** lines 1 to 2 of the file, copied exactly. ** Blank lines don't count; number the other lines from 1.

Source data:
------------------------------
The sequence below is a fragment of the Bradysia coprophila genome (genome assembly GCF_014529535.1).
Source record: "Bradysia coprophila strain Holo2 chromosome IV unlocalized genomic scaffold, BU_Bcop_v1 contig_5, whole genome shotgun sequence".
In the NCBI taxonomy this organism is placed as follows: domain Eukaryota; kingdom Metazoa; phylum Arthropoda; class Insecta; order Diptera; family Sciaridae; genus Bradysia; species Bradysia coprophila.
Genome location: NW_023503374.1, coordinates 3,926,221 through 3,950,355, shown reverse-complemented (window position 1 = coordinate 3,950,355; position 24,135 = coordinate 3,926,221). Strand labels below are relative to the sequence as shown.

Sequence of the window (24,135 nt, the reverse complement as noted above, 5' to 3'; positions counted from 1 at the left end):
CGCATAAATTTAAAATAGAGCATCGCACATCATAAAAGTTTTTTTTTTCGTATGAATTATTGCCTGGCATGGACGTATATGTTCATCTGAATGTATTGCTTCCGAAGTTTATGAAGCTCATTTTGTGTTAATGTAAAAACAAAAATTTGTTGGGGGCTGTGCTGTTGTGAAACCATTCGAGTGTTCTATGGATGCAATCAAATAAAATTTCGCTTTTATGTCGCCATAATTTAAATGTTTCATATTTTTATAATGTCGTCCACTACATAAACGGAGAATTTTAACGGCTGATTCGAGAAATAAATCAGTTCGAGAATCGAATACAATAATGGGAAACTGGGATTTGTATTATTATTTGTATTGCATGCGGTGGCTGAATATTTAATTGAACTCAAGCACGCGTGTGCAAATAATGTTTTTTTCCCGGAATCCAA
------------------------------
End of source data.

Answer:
The sequence below is a fragment of the Bradysia coprophila genome (genome assembly GCF_014529535.1).
Source record: "Bradysia coprophila strain Holo2 chromosome IV unlocalized genomic scaffold, BU_Bcop_v1 contig_5, whole genome shotgun sequence".